I am struggling to decide how to start this column. If I am not careful, I could end up venturing into the periphery of politics, which is one of the subjects I have diligently, and I think successfully, avoided so far. I need to be cognisant of how the article, or at least this introduction, will be interpreted and so I need to choose my words carefully. Here goes. I cannot avoid the fact that the recent, widely reported furore about the use of particular words and their impact on the audience who hear them has been a key stimulus for this article. On its own, this would not be sufficient, but it meshed with a number of other sources of ideas I had come across over time. So, I want to discuss language and its importance and impact.

Every month I use language and words to convey a message with the objective of stimulating discussion and having an impact beyond just being a good read. Whether I achieve this objective, I will leave you to judge. Communication is a topic I return to on a regular basis, being fundamental to all aspects of life. I have discussed this in many ways: presentations; the extensive vocabulary of words available but the limited number in common use; text speak; pictures and emojis; the importance of backing up words with actions; and the use of stories. In reviewing previous articles to ensure I avoid too much repetition, I came across the following paragraph from over ten years ago:
“The technology has advanced considerably, but despite the ease and speed of mobiles, PDAs, emails and instant messaging, the start and finish are always the interaction of mind and matter, which have been around for 130 thousand years. To get this right requires effort.”

This is at the crux of the recent furore referred to above and also has an effect on all parts of life: how does the mind respond to the visual or aural stimuli of words? In a letter to New Scientist, the correspondent highlights that it is impossible for us to think without language but goes on to state that much work is needed to understand how our language areas in the brain link to our intent areas. It is easy to see the results in a number of examples.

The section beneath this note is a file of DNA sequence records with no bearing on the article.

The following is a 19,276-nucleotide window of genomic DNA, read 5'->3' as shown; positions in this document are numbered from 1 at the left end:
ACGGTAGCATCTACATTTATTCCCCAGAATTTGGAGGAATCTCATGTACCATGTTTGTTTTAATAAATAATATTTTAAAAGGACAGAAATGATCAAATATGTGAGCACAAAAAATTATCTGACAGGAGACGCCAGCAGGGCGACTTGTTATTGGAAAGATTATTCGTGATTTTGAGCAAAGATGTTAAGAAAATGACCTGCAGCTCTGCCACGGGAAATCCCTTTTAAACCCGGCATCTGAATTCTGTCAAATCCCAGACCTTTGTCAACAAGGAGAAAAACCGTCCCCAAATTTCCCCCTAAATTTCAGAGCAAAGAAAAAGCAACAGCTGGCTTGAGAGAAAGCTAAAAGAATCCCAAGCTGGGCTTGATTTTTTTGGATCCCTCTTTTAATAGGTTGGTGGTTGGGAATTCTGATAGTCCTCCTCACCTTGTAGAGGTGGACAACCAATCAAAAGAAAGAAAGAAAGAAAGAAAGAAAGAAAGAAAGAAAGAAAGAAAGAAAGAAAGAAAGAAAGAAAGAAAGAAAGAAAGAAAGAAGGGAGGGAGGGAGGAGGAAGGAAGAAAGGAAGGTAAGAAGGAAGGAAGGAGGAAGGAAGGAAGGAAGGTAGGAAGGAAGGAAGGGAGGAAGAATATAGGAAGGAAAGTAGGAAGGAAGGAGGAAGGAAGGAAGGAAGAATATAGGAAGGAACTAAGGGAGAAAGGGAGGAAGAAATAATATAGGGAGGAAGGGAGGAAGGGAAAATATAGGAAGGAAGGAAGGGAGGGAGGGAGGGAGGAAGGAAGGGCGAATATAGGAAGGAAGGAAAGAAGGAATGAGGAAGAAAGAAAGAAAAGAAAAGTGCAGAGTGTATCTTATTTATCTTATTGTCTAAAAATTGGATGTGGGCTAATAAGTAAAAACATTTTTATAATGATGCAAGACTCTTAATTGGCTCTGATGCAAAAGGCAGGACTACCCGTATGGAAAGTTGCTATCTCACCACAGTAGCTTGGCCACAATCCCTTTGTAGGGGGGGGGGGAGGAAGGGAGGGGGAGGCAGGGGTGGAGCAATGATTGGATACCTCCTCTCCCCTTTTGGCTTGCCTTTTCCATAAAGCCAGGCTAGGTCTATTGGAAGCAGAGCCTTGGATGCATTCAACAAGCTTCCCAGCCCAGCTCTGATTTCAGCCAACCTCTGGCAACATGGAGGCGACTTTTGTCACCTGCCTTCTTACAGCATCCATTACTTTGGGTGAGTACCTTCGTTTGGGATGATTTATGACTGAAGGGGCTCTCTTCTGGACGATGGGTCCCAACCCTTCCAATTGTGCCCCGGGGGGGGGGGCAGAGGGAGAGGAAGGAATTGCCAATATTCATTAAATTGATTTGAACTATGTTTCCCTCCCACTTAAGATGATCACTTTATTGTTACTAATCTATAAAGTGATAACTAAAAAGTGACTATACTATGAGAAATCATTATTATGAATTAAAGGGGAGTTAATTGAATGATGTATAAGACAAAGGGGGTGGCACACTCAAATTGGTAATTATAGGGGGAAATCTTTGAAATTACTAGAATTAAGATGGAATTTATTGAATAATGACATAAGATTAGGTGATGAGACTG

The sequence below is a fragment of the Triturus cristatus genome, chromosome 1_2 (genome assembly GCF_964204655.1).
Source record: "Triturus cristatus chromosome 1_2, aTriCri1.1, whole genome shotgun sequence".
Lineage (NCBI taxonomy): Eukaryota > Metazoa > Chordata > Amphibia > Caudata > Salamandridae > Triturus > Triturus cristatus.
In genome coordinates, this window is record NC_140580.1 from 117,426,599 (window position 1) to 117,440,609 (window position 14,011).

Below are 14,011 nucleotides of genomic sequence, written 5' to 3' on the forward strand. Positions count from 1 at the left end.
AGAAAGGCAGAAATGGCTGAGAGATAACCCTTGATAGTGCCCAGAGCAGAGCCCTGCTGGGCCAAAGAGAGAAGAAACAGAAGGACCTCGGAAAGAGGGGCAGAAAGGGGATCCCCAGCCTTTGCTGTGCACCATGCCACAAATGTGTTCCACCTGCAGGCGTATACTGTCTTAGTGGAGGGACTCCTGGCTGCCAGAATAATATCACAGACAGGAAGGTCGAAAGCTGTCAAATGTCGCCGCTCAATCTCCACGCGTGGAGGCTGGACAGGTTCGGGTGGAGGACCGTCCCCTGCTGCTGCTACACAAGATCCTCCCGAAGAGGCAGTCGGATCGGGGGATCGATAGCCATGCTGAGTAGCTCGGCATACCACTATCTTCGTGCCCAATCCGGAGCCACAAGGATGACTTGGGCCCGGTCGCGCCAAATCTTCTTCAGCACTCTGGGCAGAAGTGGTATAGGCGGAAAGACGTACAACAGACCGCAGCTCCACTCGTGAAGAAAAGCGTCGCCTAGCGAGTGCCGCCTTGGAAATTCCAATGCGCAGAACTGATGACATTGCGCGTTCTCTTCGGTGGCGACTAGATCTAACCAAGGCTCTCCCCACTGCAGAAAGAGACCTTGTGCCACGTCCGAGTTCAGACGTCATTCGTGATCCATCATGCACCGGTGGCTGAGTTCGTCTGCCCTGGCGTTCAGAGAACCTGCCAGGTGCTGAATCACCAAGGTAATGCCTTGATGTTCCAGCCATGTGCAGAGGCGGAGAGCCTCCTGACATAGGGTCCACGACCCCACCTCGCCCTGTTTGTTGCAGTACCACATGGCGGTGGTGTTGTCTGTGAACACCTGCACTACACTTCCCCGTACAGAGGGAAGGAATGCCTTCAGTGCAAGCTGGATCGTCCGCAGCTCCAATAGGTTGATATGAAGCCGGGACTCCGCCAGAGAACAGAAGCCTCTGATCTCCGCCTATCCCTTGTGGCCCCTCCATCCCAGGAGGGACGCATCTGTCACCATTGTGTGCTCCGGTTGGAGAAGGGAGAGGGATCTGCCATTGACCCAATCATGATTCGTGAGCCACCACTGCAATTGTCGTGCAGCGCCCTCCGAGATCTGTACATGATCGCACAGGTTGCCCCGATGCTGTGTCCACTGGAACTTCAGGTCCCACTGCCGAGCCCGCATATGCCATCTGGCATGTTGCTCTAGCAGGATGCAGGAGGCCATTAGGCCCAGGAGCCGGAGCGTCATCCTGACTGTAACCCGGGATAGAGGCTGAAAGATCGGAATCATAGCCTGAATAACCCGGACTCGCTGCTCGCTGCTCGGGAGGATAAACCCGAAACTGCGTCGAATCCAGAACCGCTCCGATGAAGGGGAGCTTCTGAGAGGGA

The first time I came to realise this connection was in a discussion about innovation and the challenge to identify new products or services. A company reviewed its target market and decided that, while it had always seen itself as a biscuit manufacturer, what it was selling was fast/convenience food. This change in viewpoint immediately opened up a lot more options for new products. There have been a number of examples of changing a negative connotation into a positive one by replacing words: a ‘problem’ saps enthusiasm, but if referred to as an ‘opportunity’ (which takes some effort) it becomes a positive challenge; ‘disabled’ replaced by ‘differently abled’ immediately changes the view from restrictions to possibilities; if you want to see the effect on teamwork of replacing ‘them’ with ‘we’, look up ex-United States Navy (USN) submarine commander David Marquet and read his book or watch his YouTube video. 

Language plays a key part in NDT. I have previously cited examples of confusion over terminology and highlighted that a perfunctory search identified approximately 20 NDT standards listing terminology. It is important that we all sing from the same hymn sheet, but I do think that there may be opportunities to modify our language to change perceptions within NDT and also within the communities that use NDT results. So, should we avoid writing inspection reports stating ‘no defects’ in favour of stating ‘no defects detected by this inspection procedure’? and replace ‘defect size = x mm’ with ‘defect size = x mm with uncertainties inherent in the technique’?
On a more general level, I would like you to consider ‘reliability’ and ‘human factors’. While ‘reliability’ aptly describes the subject, it has become seen as a sub-topic of NDT rather than an integral part of any inspection. Similarly, ‘human factors’ is a well-established discipline, but could we encourage more uptake of measures aimed at improving NDT application if it had a different term? We do not talk about human factors in sports. I look to you to identify other examples.

Please note that the views expressed in this column are the author’s own personal ramblings for the purpose of encouraging discussion within NDT News. They do not represent the views of Wood or BINDT.

Letters can be mailed to The Editor, NDT News, Midsummer House, Riverside Way, Bedford Road, Northampton NN1 5NX. Fax: +44 (0)1604 438300; Email: ndtnews@bindt.org or email Bernard McGrath direct at bernard.mcgrath@woodplc.com

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